HERSHIPS: But if you're thinking, wow, H&M, aren't these clothes kind of disposable? Yeah, not such great quality. You should know that H&M has a whole other side. The clothes the company is renting come from its Conscious Exclusive collections. They're made with sustainable materials like organic silk. And these clothes, they are way more expensive than the stuff each H&M normally carries.

VANEK SMITH: So imagine renting a strapless brocade dress for 36 bucks which is made from recycled materials that would have sold for about $250.

HERSHIPS: That's not such a bad deal.

VANEK SMITH: No. And I have a lot of strapless brocade recycle dress occasions.

HERSHIPS: Totally.

VANEK SMITH: Constantly. And this also represents the kind of more sustainably made clothing that our shopper, Dana, wanted. She does not want to feel bad when she goes shopping for a party dress or for a pair of jeans. I mean, jeans and dresses, this is already fraught enough. You don't need to feel like you're destroying the planet on top above everything else (laughter).

MARYLEIGH BLISS: I think these are two generations that have been raised really being told that everything that they do has a significant impact on the environment.

VANEK SMITH: MaryLeigh Bliss is with YPulse, a youth research agency. She says Millennials and Gen Zers are generations that are worried about things like, were your clothes made by child labor? Was the fabric farmed in a sustainable way? Is the label that is making your clothing dumping toxic chemicals into a river somewhere?

BLISS: There's a really high consciousness for Gen Z and Millennials about the waste that they produce. Whether that's food waste. Toxins that they're putting out into the environment or waste in terms of what they're using and using up and then having to throw away.

HERSHIPS: And fast-fashion has this bad reputation for waste and for harming the environment. There are all these stories out there with headlines like "How Fast Fashion Is Destroying The Planet" and "Fast Fashion Is Creating An Environmental Crisis." And H&M clearly knows this. It is full of plans for how the company can be more sustainable. Like, it lets customers in the Netherlands get items delivered by bicycle.

VANEK SMITH: Yes. And H&M also has this whole campaign with instructions on how to take care of your clothes so they can last longer, things like how to clean your shoelaces or mend your jeans. And it even has a collection of clothes that were considered unsellable because they were ripped or torn or damaged. It has mended those clothes and is now selling them. So renting is part of this big push that H&M is making to look more eco-conscious. The store is hoping that it can help persuade new shoppers to buy or rent its clothes, and also to prevent shoppers like Dana from leaving.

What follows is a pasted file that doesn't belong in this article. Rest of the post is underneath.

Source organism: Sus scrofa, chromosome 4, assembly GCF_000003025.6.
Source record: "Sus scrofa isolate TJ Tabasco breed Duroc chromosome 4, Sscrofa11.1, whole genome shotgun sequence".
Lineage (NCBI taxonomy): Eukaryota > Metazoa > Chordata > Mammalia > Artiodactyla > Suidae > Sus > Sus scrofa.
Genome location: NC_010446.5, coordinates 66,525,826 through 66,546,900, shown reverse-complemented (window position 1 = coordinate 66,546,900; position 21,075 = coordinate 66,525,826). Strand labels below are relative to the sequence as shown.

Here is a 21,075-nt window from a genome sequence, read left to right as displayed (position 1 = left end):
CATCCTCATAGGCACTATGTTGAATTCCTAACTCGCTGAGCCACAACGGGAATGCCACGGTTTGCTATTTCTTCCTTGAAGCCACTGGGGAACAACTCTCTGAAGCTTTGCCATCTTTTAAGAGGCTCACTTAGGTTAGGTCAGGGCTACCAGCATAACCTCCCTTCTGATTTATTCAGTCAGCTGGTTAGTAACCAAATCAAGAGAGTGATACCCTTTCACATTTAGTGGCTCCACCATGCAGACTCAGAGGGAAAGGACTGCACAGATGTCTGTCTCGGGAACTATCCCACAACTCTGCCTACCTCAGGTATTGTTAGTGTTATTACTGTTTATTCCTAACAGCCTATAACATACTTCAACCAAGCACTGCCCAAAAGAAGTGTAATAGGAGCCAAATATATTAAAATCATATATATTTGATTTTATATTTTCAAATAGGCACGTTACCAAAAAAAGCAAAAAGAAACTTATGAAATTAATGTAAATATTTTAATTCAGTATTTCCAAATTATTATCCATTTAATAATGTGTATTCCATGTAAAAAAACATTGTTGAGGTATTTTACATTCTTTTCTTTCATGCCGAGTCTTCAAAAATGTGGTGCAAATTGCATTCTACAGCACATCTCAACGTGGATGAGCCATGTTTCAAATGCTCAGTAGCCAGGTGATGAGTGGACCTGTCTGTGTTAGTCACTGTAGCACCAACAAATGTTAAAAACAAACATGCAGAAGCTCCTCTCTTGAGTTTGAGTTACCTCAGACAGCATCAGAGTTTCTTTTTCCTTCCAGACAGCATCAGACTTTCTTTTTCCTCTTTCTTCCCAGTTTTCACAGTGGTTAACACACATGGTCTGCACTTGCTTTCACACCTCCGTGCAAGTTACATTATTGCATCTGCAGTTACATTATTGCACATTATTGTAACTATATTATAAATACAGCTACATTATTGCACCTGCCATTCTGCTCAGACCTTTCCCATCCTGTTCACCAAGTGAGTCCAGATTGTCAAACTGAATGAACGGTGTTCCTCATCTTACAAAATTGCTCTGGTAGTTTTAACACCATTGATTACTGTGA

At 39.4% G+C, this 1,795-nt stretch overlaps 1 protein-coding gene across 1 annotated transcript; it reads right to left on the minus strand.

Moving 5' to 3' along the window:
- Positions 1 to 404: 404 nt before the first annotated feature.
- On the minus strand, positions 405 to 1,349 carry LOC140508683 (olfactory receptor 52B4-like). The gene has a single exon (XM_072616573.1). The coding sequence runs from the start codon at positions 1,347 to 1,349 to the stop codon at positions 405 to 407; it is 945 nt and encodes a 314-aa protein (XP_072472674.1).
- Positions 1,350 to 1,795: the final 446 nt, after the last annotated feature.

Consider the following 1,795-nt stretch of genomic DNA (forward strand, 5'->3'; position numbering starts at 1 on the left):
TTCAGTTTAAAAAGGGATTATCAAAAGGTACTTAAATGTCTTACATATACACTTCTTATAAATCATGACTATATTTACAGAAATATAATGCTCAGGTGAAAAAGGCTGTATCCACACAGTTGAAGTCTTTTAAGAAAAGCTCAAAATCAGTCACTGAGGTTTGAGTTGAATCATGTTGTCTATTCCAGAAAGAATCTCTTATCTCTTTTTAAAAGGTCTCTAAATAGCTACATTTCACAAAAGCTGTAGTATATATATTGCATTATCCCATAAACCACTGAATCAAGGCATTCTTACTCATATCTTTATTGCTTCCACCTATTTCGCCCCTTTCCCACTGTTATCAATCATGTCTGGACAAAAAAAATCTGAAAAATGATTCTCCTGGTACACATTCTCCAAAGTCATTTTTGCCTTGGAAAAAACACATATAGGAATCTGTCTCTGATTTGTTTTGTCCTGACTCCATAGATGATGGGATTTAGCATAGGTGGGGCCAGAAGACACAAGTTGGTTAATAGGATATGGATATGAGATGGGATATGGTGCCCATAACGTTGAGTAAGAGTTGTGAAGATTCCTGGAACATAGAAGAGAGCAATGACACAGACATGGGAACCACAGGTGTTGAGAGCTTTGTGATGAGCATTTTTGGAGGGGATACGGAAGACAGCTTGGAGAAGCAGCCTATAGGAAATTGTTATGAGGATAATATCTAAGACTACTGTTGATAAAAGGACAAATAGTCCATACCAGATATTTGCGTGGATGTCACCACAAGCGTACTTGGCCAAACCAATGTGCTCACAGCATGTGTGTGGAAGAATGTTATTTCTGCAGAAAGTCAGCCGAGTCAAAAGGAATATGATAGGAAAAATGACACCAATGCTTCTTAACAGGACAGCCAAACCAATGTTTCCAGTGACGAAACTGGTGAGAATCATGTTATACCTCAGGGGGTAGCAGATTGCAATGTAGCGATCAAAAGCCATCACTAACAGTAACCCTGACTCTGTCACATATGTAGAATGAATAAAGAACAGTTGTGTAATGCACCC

HERSHIPS: And seeming more eco-conscious is not just a strategy for fashion brands. All kinds of brands are trying to be seen as more environmentally conscious and to make their consumers feel less guilty. So this is just like when Burger King started offering fake beef.

BLISS: Plant-based meat is another great example. And young consumers are for sure contributing to the popularity of plant-based foods. We see that clearly in the data. And, you know, their consciousness around how all of their behavior impacts the environment is something that we're looking at very closely and all industries really need to be aware of.

VANEK SMITH: MaryLeigh says, so far, H&M's strategies seem to be pretty popular with its customers. Her company did a survey and found that about 12% of millennials have rented clothes and about 6% of Gen Z-ers. Which means there's this whole other reason that H&M is renting - competition. It has got to keep up with its competitors.

BLISS: So, you know, more and more brands are participating in this because, yes, it looks better, but also, young consumers are more and more starting to choose those more eco-friendly options. And so if you don't kind of participate at the onset of those things, you are going to be left behind.

VANEK SMITH: You can't be left behind if you're fast-fashion.

HERSHIPS: No, right? Got to be fast.

VANEK SMITH: You got to be fast.

HERSHIPS: H&M is definitely going to have to diversify its offerings because I checked with our shopper Dana. She says she thinks the gesture that H&M is making by offering rentals rings a little hollow because, as she pointed out, H&M is still making most of its profits by offering fast-fashion.

VANEK SMITH: Little conveniently woke.


VANEK SMITH: Today's episode of THE INDICATOR was produced by Leena Sanzgiri, fact checked by Brittany Cronin, edited by Paddy Hirsch. And THE INDICATOR is a production of NPR.

[POST-BROADCAST CORRECTION: In a previous version of this podcast, we incorrectly referred to Gen X instead of Gen Z.]